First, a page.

While organised labour will not receive its own seat in the presidential panel on science technology and innovation or at its standing inter-ministerial committee, their views will still be brought to the table, says Science and Technology Minister Mmamaloko Kubayi-Ngubane.
The Science, Technology and Innovation white paper is expected to be released this week, which will be open for public comment. A summit is also planned for November.
Kubayi-Ngubane said she expected to hear from unions at the summit, where their views would be considered.
The white paper will inform government's response to the fourth industrial revolution, which is already sweeping developing and middle economies with, among other things, the automation and mechanisation of labour. The latter is particularly perceived as a threat to labour intensive jobs, such as mining.
During a briefing in Pretoria on Monday, Kubayi-Ngubane said traditional jobs were already being lost due to automation and traditional commerce disruptions with the rise of electronic commerce and services.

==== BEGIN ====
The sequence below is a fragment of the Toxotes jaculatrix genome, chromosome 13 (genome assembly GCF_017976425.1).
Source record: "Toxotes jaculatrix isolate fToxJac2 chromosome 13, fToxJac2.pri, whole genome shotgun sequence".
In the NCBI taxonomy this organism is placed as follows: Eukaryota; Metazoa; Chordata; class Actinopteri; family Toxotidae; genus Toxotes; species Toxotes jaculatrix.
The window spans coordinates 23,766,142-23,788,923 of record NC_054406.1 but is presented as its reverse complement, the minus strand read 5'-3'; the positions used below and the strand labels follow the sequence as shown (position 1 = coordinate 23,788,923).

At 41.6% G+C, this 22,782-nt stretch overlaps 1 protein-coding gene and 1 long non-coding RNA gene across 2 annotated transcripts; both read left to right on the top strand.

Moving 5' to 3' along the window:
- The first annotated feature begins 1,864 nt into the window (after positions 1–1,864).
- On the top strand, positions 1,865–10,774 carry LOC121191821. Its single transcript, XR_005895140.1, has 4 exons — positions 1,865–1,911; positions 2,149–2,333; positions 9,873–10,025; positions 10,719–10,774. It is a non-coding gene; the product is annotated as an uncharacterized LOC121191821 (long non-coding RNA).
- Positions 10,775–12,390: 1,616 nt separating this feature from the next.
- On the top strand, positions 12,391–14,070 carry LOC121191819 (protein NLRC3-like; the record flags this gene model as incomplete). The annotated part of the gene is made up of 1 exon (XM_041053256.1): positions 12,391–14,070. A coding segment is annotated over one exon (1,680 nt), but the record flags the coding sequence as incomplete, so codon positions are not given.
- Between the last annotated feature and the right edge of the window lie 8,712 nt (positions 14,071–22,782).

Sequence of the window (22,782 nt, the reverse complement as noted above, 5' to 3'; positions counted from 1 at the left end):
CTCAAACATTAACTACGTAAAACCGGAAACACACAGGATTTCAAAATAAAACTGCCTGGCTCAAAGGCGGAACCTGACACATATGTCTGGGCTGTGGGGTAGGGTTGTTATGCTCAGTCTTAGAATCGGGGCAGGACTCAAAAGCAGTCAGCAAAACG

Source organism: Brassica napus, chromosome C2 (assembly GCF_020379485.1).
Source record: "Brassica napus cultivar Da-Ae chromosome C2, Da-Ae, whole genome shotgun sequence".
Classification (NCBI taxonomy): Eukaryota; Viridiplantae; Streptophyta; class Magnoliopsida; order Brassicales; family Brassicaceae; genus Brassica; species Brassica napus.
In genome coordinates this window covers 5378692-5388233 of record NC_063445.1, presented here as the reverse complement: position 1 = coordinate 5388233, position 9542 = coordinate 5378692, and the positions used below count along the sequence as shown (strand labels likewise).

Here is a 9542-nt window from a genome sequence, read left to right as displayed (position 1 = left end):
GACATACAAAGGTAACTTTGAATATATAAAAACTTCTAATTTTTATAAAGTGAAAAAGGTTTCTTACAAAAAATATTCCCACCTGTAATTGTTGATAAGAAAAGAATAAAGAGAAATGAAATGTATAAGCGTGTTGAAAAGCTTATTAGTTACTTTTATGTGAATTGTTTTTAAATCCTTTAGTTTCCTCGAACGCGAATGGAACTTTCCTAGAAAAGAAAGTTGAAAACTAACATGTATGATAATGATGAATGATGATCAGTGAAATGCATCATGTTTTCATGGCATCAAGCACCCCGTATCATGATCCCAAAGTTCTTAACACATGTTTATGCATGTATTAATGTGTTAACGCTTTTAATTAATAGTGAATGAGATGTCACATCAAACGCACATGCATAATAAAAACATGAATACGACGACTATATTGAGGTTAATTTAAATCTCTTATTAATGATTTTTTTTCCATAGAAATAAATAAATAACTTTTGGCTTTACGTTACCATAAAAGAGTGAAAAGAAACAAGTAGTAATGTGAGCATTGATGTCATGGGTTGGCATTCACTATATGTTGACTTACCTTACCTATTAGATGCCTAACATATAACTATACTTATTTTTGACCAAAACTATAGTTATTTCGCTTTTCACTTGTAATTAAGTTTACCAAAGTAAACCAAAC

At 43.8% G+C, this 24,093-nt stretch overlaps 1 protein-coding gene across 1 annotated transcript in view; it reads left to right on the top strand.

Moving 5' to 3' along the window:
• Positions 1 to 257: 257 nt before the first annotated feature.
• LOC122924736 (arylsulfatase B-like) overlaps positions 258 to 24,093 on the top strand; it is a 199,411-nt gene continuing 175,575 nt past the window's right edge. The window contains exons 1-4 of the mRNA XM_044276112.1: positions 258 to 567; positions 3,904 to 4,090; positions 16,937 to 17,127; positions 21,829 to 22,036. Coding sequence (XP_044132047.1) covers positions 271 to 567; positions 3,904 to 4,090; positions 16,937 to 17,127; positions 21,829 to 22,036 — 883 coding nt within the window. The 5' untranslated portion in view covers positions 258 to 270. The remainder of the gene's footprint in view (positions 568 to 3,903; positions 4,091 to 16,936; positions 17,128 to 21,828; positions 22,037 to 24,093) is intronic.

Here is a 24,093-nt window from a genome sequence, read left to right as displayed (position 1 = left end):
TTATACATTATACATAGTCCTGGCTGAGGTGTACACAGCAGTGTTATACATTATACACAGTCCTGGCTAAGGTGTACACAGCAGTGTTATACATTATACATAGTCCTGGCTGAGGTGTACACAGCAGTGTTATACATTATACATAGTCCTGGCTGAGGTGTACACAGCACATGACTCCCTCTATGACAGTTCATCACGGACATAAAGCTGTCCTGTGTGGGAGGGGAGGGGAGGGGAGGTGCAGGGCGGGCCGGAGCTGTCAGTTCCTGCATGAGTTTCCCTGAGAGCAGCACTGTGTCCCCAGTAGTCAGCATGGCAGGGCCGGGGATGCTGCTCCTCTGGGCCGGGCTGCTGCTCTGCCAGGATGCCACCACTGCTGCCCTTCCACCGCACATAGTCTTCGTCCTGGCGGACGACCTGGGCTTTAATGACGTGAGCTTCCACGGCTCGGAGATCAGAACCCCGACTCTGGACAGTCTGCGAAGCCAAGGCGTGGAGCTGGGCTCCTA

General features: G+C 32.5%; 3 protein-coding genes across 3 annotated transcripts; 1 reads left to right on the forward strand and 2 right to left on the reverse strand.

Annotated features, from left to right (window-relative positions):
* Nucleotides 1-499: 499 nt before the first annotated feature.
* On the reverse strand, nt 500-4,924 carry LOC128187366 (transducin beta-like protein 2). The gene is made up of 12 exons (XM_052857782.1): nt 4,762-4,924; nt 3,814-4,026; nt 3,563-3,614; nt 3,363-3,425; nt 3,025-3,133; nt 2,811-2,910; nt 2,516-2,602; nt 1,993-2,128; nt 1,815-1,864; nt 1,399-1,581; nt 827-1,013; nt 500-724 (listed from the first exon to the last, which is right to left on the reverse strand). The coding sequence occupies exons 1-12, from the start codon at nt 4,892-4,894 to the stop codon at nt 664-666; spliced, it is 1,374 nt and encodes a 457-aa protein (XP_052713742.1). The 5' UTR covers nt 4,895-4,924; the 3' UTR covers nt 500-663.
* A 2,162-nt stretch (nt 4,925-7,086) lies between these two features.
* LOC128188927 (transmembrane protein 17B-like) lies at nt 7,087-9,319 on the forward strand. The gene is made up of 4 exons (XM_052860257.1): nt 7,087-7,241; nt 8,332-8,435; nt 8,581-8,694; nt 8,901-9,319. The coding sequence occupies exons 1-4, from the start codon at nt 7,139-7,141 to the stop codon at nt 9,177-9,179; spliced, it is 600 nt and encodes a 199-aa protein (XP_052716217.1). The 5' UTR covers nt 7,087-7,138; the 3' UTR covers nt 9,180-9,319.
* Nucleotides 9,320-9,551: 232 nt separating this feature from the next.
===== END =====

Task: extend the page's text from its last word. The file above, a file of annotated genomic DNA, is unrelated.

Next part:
“STI lies at the heart of preparing for the emerging future. South Africa needs to build on progress in areas such as biotechnology, nanotechnology, advanced manufacturing as well as ICT research and innovation,” said Kubayi-Ngubane.
She said the white paper proposed policy interventions including accelerated skills development, leveraging ICT, open markets as well as support for interdisciplinary and trans-disciplinary research.
She said the Presidency would chair a STI plenary meeting soon to discuss integrated planning.
She said civil society should be involved in the high-level government planning for STI programs and support training, funding and networks to bolster science and technology research and innovation development.